The 5th Chakra is located in the area of the throat and is your communication center – figuratively and spiritually. The Sanskrit name, Vissuddha means pure. When your throat chakra is balanced your self-expression is clear, virtuous, and free of pollutants.
The challenge this week is to incorporate a “Vissuddha” yoga posture into your practice each day. The following poses and practices will target the areas of expression – your neck and throat.
Ujjayi Breathing – a superb pranayama practice for honing your larynx, nasopharynx and all parts related to the breath and speech. Look back to our YOLY Challenge #5 for directions on this method.
Lion Pose – A focus for the mouth, jaw and neck, this posture is especially good for stimulating the platysma muscle – unattractively known as the “turkey neck.”
Upward Facing Dog – Correctly performed, the shoulders should be aligned above the wrists so that the neck can comfortably balance the head. Through this pose, all the structures surrounding the neck and throat are learning to support and stabilize.
Shoulderstand (variation with a chair)– Targets the thyroid to balance the blood flow in this area. A boon for the entire neck and shoulder areas if supported correctly. This posture should be initiated under the guidance of an instructor.
Chanting – Find a recording that speaks to you and learn it. Silently follow along until you are comfortable reciting the words clearly and with purpose.
One of my favorites is this Gayatri Mantra recording.
Here are the words and definition for your reference:
Om bhur bhuvaha svaha
Tat savitur varenyam
Bhargo devasya dhimahi
Dhiyo yonah prachodayat
Praise to the source of
It is due to you that we attain
true happiness on the planes
of earth, astral, causal.
It is due to your transcendent
nature that you are worthy of
being worshiped and adored.
Ignite us with your all
The Gayatri Mantra is a prayer that allows me to express gratitude to the universal spirit. I see it as an all-embracing chant that transcends religion and speaks to my intention. The vibration of its sounds is known to be a healing source for our subtle bodies.
Photos credited to Yoga Journal & LA Times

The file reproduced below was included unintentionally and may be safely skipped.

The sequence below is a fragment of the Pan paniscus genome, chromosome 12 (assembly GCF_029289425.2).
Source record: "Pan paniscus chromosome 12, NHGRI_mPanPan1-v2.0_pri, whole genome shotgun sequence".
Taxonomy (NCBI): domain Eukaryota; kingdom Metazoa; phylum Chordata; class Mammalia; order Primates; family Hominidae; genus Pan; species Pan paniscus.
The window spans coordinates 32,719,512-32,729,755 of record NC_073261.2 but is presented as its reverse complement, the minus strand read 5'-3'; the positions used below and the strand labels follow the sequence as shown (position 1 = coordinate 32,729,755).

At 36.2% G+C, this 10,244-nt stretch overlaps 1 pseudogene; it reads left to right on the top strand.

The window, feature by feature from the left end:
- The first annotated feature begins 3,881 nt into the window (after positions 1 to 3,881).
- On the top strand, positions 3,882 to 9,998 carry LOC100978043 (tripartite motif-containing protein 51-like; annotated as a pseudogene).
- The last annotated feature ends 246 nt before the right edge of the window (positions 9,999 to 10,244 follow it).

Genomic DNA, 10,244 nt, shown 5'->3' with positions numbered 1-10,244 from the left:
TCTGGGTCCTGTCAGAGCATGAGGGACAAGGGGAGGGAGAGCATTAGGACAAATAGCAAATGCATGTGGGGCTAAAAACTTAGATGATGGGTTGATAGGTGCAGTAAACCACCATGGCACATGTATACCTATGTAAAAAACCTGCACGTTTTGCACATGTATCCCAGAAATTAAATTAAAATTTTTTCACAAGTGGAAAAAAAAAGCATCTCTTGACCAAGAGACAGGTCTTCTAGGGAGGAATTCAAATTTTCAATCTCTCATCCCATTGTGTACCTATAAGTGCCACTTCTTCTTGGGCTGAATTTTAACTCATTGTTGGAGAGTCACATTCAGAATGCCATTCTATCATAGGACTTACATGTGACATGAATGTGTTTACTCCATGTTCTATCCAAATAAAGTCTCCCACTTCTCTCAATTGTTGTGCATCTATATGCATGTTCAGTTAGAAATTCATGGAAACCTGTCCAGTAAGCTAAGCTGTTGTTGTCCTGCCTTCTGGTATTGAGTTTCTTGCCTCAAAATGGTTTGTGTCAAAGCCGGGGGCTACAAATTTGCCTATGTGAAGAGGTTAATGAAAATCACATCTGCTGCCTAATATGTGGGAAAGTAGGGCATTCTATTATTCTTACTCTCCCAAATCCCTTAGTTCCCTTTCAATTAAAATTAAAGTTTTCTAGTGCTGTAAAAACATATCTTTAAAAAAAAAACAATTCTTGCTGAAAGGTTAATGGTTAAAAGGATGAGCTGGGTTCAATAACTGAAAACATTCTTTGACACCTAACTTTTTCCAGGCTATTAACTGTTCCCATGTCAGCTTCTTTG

The second chakra is bright orange, and like the fruit of an orange, it is fluid and nourishing. Its sanskrit name is certainly a mouthful, Svadhisthana. Otherwise known as the pelvic chakra, its focus areas are the hips, sacrum, genitals and kidneys. It is responsible for balancing our creativity and harmonizing our expressions and emotions. With characteristics of the water element, this chakra relishes fluid motion. If you feel emotionally repressed or have trouble going with the flow, grab your board and catch a wave!
Here are your poses for the week. Try one each day:
- Spinal Rolls
- Bhujangasana (Cobra)
- Navasana (Boat)
- Baddha Konasana (Bound Angle)
- Setu Bandha as a vinyasa (Bridge as a flow)
“Yield to the flow. It’s the most intelligent fulfilling thing to do. Surrender your best sense of what to do or not to do and trust in the flow of being.” -Erich Schiffmann
This week begins our focus on the Chakras – the vortexes of energy that vibrate within our subtle bodies. For those of us that live in Sedona, a vortex is commonplace. Energy swirls around us everywhere we go! The subtle or pranic body, however, has its own system of vortexes to contend with. As yogis, we strive to balance these internal energies by doing yoga, meditation and pranayama.
Prana flows as oxygen does, fueling our bodies with essential energy. The esoteric pathways of prana are called nadis. Nadis are the channels that direct the energy throughout the body. There are believed to be some 70,000 nadis located throughout the subtle body. Although they are not anatomically viewed, it is understood that the nadis join to form three prominent passageways; the ida, pingala and sushumna nadis which are visualized as running from the left, right and center of the spine.
The chakras are the whirling centers that collect and direct the energies that flow through the nadis. There are seven chakras. They begin at the base of the spine and stack up to the crown of the head.
This week, I introduced the Muladhara or Root Chakra through a few key postures. Hopefully, by now, you are feeling nicely grounded and firmly planted. Here are some other ways to balance your Root Chakra:
- Use the essential oil Cedarwood – apply it as directed to the soles of your feet
- Walk barefoot – a tough one to do in the desert!
- Try gardening
- Focus on your exhalations
- Move more slowly – think about how you are connected to gravity